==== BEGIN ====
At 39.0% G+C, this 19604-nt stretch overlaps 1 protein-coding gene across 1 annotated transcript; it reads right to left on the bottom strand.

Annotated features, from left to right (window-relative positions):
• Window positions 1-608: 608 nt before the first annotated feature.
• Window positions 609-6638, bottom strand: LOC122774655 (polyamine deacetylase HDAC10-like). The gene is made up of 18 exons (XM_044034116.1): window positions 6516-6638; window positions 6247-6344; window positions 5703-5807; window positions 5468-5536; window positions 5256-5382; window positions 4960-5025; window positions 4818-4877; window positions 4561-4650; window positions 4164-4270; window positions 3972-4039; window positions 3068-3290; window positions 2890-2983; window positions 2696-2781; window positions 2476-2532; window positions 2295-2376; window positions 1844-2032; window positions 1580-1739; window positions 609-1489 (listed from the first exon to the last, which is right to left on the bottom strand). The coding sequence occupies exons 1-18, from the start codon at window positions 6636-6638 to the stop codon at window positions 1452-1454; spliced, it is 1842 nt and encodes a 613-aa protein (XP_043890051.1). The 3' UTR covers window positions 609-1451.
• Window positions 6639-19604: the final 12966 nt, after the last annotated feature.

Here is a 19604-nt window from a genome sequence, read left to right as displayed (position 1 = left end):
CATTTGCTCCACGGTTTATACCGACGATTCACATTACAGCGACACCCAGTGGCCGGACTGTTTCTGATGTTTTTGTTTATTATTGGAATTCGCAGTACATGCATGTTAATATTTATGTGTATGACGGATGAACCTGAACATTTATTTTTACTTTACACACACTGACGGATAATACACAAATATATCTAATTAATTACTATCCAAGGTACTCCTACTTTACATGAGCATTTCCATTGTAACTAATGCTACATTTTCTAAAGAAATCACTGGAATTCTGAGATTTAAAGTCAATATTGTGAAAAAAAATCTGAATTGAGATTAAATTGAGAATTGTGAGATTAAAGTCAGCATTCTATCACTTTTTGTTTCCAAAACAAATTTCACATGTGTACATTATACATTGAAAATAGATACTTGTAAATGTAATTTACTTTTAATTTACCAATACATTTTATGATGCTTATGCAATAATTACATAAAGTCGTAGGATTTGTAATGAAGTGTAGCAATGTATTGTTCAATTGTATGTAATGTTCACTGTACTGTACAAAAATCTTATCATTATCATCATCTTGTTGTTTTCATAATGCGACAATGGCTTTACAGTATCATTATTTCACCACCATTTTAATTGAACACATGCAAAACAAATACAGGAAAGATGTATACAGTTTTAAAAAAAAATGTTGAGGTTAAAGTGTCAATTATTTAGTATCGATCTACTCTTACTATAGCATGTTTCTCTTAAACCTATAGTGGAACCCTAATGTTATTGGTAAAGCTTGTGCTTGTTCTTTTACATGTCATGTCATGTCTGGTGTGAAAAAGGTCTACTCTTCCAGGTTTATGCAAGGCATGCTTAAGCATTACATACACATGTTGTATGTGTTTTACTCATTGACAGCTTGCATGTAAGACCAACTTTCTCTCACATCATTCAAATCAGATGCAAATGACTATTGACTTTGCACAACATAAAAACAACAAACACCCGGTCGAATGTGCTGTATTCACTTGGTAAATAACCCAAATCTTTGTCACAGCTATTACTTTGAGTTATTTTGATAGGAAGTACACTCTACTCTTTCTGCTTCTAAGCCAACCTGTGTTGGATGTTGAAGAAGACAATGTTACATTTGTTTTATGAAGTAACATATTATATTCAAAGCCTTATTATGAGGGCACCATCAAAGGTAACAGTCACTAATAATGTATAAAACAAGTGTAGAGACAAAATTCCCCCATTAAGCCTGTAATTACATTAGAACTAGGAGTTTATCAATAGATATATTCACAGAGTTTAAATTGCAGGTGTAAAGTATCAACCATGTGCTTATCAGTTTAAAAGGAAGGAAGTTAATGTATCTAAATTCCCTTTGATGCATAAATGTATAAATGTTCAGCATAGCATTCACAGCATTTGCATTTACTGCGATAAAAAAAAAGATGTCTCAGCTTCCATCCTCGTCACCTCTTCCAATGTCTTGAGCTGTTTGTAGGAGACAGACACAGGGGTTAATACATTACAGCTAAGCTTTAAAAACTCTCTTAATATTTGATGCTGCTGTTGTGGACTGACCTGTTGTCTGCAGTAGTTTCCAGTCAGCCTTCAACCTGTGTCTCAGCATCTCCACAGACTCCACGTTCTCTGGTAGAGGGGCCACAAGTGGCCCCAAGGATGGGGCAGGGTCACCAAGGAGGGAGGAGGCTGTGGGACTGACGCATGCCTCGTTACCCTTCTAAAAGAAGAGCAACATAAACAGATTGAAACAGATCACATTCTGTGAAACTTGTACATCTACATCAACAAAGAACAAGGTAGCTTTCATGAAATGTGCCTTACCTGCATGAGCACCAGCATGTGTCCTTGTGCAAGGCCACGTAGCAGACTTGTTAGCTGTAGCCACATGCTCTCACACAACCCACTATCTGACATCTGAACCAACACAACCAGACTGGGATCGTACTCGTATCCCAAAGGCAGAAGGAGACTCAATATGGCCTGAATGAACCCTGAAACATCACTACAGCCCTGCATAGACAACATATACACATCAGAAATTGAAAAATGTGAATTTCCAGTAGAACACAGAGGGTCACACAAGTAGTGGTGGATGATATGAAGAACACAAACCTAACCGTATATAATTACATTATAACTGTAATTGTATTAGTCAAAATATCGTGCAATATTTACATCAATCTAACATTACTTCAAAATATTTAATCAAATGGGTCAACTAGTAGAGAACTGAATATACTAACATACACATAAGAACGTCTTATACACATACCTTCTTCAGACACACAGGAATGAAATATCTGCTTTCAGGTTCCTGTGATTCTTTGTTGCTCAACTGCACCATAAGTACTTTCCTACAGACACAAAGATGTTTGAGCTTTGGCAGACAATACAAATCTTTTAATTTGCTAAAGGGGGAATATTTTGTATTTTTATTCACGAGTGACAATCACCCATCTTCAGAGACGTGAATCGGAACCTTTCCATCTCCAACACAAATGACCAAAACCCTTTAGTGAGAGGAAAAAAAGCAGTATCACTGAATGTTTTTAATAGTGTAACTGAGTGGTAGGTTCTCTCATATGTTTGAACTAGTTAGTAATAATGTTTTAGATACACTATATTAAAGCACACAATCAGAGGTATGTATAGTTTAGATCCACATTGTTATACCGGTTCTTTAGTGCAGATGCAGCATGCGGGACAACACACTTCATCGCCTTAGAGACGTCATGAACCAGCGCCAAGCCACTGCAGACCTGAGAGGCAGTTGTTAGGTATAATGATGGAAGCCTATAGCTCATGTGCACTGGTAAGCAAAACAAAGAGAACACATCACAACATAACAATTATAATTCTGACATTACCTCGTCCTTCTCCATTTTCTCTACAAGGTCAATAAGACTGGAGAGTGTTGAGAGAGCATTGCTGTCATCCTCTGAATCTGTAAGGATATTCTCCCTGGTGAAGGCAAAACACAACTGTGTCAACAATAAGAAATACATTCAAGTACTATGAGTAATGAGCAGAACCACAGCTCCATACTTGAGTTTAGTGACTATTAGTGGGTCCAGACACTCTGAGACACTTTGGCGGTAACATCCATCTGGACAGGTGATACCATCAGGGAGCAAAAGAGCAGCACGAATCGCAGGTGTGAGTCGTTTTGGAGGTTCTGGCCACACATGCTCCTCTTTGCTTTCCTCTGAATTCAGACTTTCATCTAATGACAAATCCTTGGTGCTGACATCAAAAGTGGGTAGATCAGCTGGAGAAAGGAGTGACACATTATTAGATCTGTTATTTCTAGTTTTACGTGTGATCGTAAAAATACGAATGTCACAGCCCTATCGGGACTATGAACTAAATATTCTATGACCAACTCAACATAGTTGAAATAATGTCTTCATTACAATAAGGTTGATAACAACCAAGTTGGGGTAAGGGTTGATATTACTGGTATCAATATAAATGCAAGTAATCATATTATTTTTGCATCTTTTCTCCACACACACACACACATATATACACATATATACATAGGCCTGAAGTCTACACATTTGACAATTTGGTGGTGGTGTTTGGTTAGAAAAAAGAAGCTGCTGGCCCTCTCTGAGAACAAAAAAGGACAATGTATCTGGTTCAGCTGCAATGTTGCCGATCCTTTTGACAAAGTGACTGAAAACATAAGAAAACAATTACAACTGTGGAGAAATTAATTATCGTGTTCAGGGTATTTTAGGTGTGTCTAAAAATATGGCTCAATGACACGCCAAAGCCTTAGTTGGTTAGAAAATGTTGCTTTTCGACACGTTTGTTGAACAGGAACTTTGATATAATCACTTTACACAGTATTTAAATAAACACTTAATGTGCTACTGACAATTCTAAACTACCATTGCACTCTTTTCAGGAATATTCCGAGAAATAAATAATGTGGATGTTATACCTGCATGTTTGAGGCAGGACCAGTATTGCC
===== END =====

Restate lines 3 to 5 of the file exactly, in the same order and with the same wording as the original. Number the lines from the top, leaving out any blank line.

• Window positions 1-608: 608 nt before the first annotated feature.
• Window positions 609-6638, bottom strand: LOC122774655 (polyamine deacetylase HDAC10-like). The gene is made up of 18 exons (XM_044034116.1): window positions 6516-6638; window positions 6247-6344; window positions 5703-5807; window positions 5468-5536; window positions 5256-5382; window positions 4960-5025; window positions 4818-4877; window positions 4561-4650; window positions 4164-4270; window positions 3972-4039; window positions 3068-3290; window positions 2890-2983; window positions 2696-2781; window positions 2476-2532; window positions 2295-2376; window positions 1844-2032; window positions 1580-1739; window positions 609-1489 (listed from the first exon to the last, which is right to left on the bottom strand). The coding sequence occupies exons 1-18, from the start codon at window positions 6636-6638 to the stop codon at window positions 1452-1454; spliced, it is 1842 nt and encodes a 613-aa protein (XP_043890051.1). The 3' UTR covers window positions 609-1451.
• Window positions 6639-19604: the final 12966 nt, after the last annotated feature.